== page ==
College of Liberal Arts & Sciences
BS (Bachelor of Science)
Session and Year of Graduation
Honors Major Advisor
Evolution and ecology can be used to gain a better understanding of cancer. Here, my focus is on applying concepts and tools from evolution and ecology to generate new insights into the importance of the tumor microenvironment and tumor heterogeneity for cancer progression. I used a model prostate cancer cell line called PC-3, which contains both an epithelial cell type (PC-3E) and a mesenchymal cell type (TEM4-18) that are maintained at about a 75:25 PC3E:TEM4-18 ratio in the parental population. Mesenchymal cells are particularly interesting because they have the ability to metastasize. Data of the growth rates of each cell type in isolation suggested that PC-3E cells have a higher growth rate than the TEM4-18 cells. Because of this, it unclear what mechanisms maintain the TEM4-18 cells in the parental population. To begin to understand how the dangerous mesenchymal cells are maintained, I combined the PC3E and TEM4-18 cells at equal proportions in one flask and monitored the population for 6 weeks, noting how the proportions of each cell type changed as the experiment progressed. The experiment resulted in the mesenchymal cells depleting rapidly from the population. We next combined the mesenchymal population with the parental population in equal proportions and performed the experiment again. We found that, rather than depleting rapidly as they did with the epithelial cells, the mesenchymal cells were maintained in the population for the duration of the experiment. This result was striking because the composition of the parental cell line should be very similar to the composition of a combined population of PC-3 and TEM4-18 cells. Finally, we cultured each cell type in isolation and compared the growth rates obtained from these experiments to the growth rates found in the experiments with two combined cell types. While the mesenchymal and epithelial cell types had similar growth rates in all conditions, the parental cells had different growth rates when cultured alone vs. when cultured with another cell line. We concluded that the different proliferative success of the TEM4-18 cells in the different environments was likely due to microenvironmental differences between the parental cell line and the PC-3E + TEM4-18 combination. This research integrates the ideas of evolution and cancer to gain an understanding of metastatic cells. An evolutionary approach is especially powerful in the wake of growing knowledge of tumor heterogeneity and the tumor microenvironment, and may lead to novel methods of treating cancer.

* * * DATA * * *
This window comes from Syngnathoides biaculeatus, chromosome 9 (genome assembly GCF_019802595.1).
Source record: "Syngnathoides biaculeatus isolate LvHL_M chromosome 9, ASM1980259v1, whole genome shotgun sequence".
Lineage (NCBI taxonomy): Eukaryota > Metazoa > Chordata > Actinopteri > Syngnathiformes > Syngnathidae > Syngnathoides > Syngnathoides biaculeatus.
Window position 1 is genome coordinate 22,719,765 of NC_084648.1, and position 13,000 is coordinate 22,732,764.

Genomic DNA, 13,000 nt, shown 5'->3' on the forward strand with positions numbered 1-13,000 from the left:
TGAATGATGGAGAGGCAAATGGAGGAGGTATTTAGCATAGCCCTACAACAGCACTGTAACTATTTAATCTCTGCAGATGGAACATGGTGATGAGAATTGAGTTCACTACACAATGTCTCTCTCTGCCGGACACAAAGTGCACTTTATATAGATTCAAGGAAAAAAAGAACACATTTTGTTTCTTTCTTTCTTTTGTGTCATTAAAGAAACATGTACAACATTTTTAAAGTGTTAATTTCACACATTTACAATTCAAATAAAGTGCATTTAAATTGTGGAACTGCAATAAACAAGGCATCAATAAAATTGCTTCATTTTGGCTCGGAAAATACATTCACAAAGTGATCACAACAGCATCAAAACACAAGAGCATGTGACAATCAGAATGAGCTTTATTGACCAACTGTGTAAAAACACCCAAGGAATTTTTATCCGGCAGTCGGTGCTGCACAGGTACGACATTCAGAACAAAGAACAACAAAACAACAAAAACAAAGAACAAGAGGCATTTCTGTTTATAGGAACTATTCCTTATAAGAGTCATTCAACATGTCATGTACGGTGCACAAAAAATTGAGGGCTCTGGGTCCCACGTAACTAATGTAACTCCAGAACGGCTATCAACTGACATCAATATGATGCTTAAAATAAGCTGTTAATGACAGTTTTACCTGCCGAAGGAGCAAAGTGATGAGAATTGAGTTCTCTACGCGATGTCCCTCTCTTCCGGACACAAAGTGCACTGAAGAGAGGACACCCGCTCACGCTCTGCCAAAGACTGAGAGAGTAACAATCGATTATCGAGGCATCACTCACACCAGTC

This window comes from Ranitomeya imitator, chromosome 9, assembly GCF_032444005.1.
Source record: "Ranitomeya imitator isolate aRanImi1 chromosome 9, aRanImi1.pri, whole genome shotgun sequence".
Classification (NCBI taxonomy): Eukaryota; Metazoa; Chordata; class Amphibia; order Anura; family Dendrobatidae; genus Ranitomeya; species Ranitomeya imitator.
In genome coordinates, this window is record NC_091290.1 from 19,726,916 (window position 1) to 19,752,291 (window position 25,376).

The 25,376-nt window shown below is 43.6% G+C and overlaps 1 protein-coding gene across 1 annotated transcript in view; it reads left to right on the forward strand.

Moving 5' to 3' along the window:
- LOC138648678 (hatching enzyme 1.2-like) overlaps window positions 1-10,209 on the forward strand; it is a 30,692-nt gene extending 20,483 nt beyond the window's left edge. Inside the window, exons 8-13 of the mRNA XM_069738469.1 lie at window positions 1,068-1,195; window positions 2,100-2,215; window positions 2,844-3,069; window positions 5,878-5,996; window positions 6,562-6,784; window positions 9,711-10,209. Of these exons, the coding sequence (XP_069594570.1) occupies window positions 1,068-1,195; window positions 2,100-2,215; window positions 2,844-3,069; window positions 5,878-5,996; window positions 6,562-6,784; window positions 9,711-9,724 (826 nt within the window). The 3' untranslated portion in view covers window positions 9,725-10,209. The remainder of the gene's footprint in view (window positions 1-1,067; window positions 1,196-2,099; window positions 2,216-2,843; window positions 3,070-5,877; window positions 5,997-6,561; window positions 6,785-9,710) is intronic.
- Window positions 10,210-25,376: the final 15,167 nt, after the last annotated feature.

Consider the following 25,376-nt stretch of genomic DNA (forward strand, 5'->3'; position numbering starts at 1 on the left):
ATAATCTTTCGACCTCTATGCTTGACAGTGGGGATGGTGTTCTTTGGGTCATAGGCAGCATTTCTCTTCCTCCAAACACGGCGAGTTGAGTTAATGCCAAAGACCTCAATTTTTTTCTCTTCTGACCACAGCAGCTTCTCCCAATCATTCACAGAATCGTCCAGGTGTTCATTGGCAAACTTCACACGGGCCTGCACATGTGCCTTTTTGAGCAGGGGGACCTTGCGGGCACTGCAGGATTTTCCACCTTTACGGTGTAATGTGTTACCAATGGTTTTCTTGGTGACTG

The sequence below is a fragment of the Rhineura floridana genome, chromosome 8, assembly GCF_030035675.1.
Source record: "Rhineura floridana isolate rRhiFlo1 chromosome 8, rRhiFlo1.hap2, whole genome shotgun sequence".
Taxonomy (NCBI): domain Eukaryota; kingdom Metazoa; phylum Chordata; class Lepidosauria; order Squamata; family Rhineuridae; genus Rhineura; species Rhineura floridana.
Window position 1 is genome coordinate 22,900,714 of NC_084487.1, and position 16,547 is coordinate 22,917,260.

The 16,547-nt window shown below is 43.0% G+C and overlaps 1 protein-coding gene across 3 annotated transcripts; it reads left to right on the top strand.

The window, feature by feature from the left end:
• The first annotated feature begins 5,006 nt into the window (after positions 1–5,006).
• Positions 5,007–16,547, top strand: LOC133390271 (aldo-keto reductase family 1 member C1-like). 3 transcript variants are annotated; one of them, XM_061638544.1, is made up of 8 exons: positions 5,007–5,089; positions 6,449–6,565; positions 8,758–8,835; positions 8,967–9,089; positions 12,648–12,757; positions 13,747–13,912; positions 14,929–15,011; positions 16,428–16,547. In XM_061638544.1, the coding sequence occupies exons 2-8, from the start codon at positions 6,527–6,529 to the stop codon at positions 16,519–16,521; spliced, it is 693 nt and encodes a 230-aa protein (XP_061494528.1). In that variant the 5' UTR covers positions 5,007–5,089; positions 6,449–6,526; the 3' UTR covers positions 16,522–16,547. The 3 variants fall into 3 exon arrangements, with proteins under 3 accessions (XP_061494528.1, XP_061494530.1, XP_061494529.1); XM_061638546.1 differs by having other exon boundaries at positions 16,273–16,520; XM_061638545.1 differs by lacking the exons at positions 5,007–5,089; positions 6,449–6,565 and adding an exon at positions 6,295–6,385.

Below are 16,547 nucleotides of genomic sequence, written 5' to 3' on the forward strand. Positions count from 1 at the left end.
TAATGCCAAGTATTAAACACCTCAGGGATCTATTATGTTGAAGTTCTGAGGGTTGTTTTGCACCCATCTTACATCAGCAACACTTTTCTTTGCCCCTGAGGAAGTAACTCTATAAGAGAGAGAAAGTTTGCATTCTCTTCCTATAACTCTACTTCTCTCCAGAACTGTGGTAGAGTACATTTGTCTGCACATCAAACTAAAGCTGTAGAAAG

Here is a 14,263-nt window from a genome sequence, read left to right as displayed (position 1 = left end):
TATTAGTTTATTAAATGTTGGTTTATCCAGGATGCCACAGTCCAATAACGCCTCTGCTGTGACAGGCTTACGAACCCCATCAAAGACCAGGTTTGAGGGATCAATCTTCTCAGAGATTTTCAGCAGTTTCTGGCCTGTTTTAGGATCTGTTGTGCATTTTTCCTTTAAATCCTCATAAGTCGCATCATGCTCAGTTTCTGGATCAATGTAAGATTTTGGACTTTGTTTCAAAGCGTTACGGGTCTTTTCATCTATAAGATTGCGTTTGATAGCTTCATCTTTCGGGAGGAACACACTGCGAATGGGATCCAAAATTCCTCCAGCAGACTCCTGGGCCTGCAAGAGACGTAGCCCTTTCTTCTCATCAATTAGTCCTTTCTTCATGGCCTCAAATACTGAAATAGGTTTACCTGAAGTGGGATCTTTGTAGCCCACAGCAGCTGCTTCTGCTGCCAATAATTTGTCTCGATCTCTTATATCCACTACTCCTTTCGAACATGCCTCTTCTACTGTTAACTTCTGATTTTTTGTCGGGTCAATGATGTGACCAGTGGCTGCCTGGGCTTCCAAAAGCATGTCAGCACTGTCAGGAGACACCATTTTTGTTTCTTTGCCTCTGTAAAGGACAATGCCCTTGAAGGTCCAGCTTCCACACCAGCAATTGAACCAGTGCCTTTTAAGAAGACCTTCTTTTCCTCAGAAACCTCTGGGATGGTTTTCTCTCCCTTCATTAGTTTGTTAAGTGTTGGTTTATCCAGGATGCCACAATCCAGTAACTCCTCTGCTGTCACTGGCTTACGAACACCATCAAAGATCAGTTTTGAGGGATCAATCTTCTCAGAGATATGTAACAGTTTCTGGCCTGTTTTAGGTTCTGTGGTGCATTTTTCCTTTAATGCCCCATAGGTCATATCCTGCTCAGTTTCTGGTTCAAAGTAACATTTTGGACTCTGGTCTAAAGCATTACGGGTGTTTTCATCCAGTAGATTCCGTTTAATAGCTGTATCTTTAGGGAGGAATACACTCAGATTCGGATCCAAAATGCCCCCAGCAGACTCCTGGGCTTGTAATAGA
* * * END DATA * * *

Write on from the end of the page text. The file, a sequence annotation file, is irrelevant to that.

cancer, evolution, ecology, prostate, metastasis, mesenchymal
Copyright © 2018 Samantha Swartz